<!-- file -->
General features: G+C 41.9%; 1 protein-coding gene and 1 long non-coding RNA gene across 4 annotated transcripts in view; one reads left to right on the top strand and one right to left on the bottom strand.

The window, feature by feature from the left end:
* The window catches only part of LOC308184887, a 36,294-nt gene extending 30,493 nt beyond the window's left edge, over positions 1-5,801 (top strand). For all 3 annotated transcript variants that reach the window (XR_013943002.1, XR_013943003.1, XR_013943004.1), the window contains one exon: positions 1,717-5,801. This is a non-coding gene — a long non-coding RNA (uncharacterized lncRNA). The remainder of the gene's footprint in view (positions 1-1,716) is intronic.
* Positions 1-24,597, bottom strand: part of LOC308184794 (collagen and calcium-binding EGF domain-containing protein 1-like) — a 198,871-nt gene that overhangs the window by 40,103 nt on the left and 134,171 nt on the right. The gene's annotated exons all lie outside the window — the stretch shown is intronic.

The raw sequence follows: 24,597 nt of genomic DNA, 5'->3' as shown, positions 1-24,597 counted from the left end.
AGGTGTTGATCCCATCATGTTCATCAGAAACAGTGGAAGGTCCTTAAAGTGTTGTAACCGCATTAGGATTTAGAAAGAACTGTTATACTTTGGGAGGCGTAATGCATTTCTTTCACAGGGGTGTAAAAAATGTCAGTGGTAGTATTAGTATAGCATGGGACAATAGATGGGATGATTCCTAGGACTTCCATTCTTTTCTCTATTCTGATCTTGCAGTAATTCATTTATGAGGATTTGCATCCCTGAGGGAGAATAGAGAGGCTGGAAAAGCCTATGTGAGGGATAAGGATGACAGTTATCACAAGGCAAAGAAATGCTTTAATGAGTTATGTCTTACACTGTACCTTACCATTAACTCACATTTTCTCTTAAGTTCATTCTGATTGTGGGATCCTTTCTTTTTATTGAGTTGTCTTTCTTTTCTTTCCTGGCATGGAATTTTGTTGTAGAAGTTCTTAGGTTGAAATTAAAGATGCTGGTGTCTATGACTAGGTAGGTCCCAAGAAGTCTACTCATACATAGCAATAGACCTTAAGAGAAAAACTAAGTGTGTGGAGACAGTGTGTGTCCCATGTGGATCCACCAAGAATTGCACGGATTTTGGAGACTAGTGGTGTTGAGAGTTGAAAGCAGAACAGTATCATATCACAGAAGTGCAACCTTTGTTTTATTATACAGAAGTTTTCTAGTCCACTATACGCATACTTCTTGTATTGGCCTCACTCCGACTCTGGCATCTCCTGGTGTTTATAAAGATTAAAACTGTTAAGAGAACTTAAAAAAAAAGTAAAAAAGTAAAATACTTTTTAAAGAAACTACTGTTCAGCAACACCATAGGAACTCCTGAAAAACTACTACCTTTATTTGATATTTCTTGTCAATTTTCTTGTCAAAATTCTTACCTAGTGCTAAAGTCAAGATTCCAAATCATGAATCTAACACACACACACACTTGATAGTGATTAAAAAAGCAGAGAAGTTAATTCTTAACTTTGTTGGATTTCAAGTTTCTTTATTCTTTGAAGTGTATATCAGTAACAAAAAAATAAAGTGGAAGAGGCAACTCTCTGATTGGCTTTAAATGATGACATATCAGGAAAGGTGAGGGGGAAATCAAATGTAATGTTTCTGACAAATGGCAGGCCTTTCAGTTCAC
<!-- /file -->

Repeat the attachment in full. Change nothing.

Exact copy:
General features: G+C 41.9%; 1 protein-coding gene and 1 long non-coding RNA gene across 4 annotated transcripts in view; one reads left to right on the top strand and one right to left on the bottom strand.

The window, feature by feature from the left end:
* The window catches only part of LOC308184887, a 36,294-nt gene extending 30,493 nt beyond the window's left edge, over positions 1-5,801 (top strand). For all 3 annotated transcript variants that reach the window (XR_013943002.1, XR_013943003.1, XR_013943004.1), the window contains one exon: positions 1,717-5,801. This is a non-coding gene — a long non-coding RNA (uncharacterized lncRNA). The remainder of the gene's footprint in view (positions 1-1,716) is intronic.
* Positions 1-24,597, bottom strand: part of LOC308184794 (collagen and calcium-binding EGF domain-containing protein 1-like) — a 198,871-nt gene that overhangs the window by 40,103 nt on the left and 134,171 nt on the right. The gene's annotated exons all lie outside the window — the stretch shown is intronic.

The raw sequence follows: 24,597 nt of genomic DNA, 5'->3' as shown, positions 1-24,597 counted from the left end.
AGGTGTTGATCCCATCATGTTCATCAGAAACAGTGGAAGGTCCTTAAAGTGTTGTAACCGCATTAGGATTTAGAAAGAACTGTTATACTTTGGGAGGCGTAATGCATTTCTTTCACAGGGGTGTAAAAAATGTCAGTGGTAGTATTAGTATAGCATGGGACAATAGATGGGATGATTCCTAGGACTTCCATTCTTTTCTCTATTCTGATCTTGCAGTAATTCATTTATGAGGATTTGCATCCCTGAGGGAGAATAGAGAGGCTGGAAAAGCCTATGTGAGGGATAAGGATGACAGTTATCACAAGGCAAAGAAATGCTTTAATGAGTTATGTCTTACACTGTACCTTACCATTAACTCACATTTTCTCTTAAGTTCATTCTGATTGTGGGATCCTTTCTTTTTATTGAGTTGTCTTTCTTTTCTTTCCTGGCATGGAATTTTGTTGTAGAAGTTCTTAGGTTGAAATTAAAGATGCTGGTGTCTATGACTAGGTAGGTCCCAAGAAGTCTACTCATACATAGCAATAGACCTTAAGAGAAAAACTAAGTGTGTGGAGACAGTGTGTGTCCCATGTGGATCCACCAAGAATTGCACGGATTTTGGAGACTAGTGGTGTTGAGAGTTGAAAGCAGAACAGTATCATATCACAGAAGTGCAACCTTTGTTTTATTATACAGAAGTTTTCTAGTCCACTATACGCATACTTCTTGTATTGGCCTCACTCCGACTCTGGCATCTCCTGGTGTTTATAAAGATTAAAACTGTTAAGAGAACTTAAAAAAAAAGTAAAAAAGTAAAATACTTTTTAAAGAAACTACTGTTCAGCAACACCATAGGAACTCCTGAAAAACTACTACCTTTATTTGATATTTCTTGTCAATTTTCTTGTCAAAATTCTTACCTAGTGCTAAAGTCAAGATTCCAAATCATGAATCTAACACACACACACACTTGATAGTGATTAAAAAAGCAGAGAAGTTAATTCTTAACTTTGTTGGATTTCAAGTTTCTTTATTCTTTGAAGTGTATATCAGTAACAAAAAAATAAAGTGGAAGAGGCAACTCTCTGATTGGCTTTAAATGATGACATATCAGGAAAGGTGAGGGGGAAATCAAATGTAATGTTTCTGACAAATGGCAGGCCTTTCAGTTCAC